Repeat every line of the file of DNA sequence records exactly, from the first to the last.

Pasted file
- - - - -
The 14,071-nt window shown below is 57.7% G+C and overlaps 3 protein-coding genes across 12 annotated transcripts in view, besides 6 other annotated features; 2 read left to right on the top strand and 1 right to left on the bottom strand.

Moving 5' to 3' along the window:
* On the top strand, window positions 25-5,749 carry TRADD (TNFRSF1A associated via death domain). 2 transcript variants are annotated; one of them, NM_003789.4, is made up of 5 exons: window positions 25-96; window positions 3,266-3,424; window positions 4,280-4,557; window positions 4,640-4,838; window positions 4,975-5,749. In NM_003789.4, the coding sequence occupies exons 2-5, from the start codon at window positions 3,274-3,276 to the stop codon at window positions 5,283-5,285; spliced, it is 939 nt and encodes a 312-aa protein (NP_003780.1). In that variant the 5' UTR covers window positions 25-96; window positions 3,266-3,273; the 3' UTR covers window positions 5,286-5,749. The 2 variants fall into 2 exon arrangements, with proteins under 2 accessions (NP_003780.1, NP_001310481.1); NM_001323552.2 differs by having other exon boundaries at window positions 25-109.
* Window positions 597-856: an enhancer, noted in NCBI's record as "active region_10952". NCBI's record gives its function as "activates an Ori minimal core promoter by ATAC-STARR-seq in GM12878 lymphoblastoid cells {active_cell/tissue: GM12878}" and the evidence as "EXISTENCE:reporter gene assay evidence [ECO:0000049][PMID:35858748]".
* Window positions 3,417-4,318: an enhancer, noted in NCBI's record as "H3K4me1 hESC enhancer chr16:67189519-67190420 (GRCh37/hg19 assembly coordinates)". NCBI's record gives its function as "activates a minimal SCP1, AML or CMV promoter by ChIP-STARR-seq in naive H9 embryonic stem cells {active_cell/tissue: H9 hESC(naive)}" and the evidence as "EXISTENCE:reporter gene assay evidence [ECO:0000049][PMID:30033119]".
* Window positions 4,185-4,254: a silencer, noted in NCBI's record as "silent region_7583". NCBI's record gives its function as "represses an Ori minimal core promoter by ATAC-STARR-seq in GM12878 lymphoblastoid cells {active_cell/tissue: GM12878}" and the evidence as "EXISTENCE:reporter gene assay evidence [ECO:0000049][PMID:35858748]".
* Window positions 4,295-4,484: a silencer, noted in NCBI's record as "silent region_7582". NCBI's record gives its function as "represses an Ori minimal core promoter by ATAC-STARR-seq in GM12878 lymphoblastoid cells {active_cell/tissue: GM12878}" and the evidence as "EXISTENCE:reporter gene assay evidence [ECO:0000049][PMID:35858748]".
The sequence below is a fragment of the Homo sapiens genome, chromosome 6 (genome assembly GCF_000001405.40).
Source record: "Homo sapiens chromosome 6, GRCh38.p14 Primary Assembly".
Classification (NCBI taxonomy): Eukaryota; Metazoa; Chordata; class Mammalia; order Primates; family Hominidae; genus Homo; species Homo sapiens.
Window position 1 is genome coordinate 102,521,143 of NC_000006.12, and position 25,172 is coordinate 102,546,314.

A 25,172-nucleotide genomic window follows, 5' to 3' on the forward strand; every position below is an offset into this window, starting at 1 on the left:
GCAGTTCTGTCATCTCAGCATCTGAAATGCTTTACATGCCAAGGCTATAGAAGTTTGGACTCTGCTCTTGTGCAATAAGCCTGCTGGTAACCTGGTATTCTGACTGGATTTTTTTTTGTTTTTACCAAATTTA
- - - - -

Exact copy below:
The 14,071-nt window shown below is 57.7% G+C and overlaps 3 protein-coding genes across 12 annotated transcripts in view, besides 6 other annotated features; 2 read left to right on the top strand and 1 right to left on the bottom strand.

Moving 5' to 3' along the window:
* On the top strand, window positions 25-5,749 carry TRADD (TNFRSF1A associated via death domain). 2 transcript variants are annotated; one of them, NM_003789.4, is made up of 5 exons: window positions 25-96; window positions 3,266-3,424; window positions 4,280-4,557; window positions 4,640-4,838; window positions 4,975-5,749. In NM_003789.4, the coding sequence occupies exons 2-5, from the start codon at window positions 3,274-3,276 to the stop codon at window positions 5,283-5,285; spliced, it is 939 nt and encodes a 312-aa protein (NP_003780.1). In that variant the 5' UTR covers window positions 25-96; window positions 3,266-3,273; the 3' UTR covers window positions 5,286-5,749. The 2 variants fall into 2 exon arrangements, with proteins under 2 accessions (NP_003780.1, NP_001310481.1); NM_001323552.2 differs by having other exon boundaries at window positions 25-109.
* Window positions 597-856: an enhancer, noted in NCBI's record as "active region_10952". NCBI's record gives its function as "activates an Ori minimal core promoter by ATAC-STARR-seq in GM12878 lymphoblastoid cells {active_cell/tissue: GM12878}" and the evidence as "EXISTENCE:reporter gene assay evidence [ECO:0000049][PMID:35858748]".
* Window positions 3,417-4,318: an enhancer, noted in NCBI's record as "H3K4me1 hESC enhancer chr16:67189519-67190420 (GRCh37/hg19 assembly coordinates)". NCBI's record gives its function as "activates a minimal SCP1, AML or CMV promoter by ChIP-STARR-seq in naive H9 embryonic stem cells {active_cell/tissue: H9 hESC(naive)}" and the evidence as "EXISTENCE:reporter gene assay evidence [ECO:0000049][PMID:30033119]".
* Window positions 4,185-4,254: a silencer, noted in NCBI's record as "silent region_7583". NCBI's record gives its function as "represses an Ori minimal core promoter by ATAC-STARR-seq in GM12878 lymphoblastoid cells {active_cell/tissue: GM12878}" and the evidence as "EXISTENCE:reporter gene assay evidence [ECO:0000049][PMID:35858748]".
* Window positions 4,295-4,484: a silencer, noted in NCBI's record as "silent region_7582". NCBI's record gives its function as "represses an Ori minimal core promoter by ATAC-STARR-seq in GM12878 lymphoblastoid cells {active_cell/tissue: GM12878}" and the evidence as "EXISTENCE:reporter gene assay evidence [ECO:0000049][PMID:35858748]".
The sequence below is a fragment of the Homo sapiens genome, chromosome 6 (genome assembly GCF_000001405.40).
Source record: "Homo sapiens chromosome 6, GRCh38.p14 Primary Assembly".
Classification (NCBI taxonomy): Eukaryota; Metazoa; Chordata; class Mammalia; order Primates; family Hominidae; genus Homo; species Homo sapiens.
Window position 1 is genome coordinate 102,521,143 of NC_000006.12, and position 25,172 is coordinate 102,546,314.

A 25,172-nucleotide genomic window follows, 5' to 3' on the forward strand; every position below is an offset into this window, starting at 1 on the left:
GCAGTTCTGTCATCTCAGCATCTGAAATGCTTTACATGCCAAGGCTATAGAAGTTTGGACTCTGCTCTTGTGCAATAAGCCTGCTGGTAACCTGGTATTCTGACTGGATTTTTTTTTGTTTTTACCAAATTTA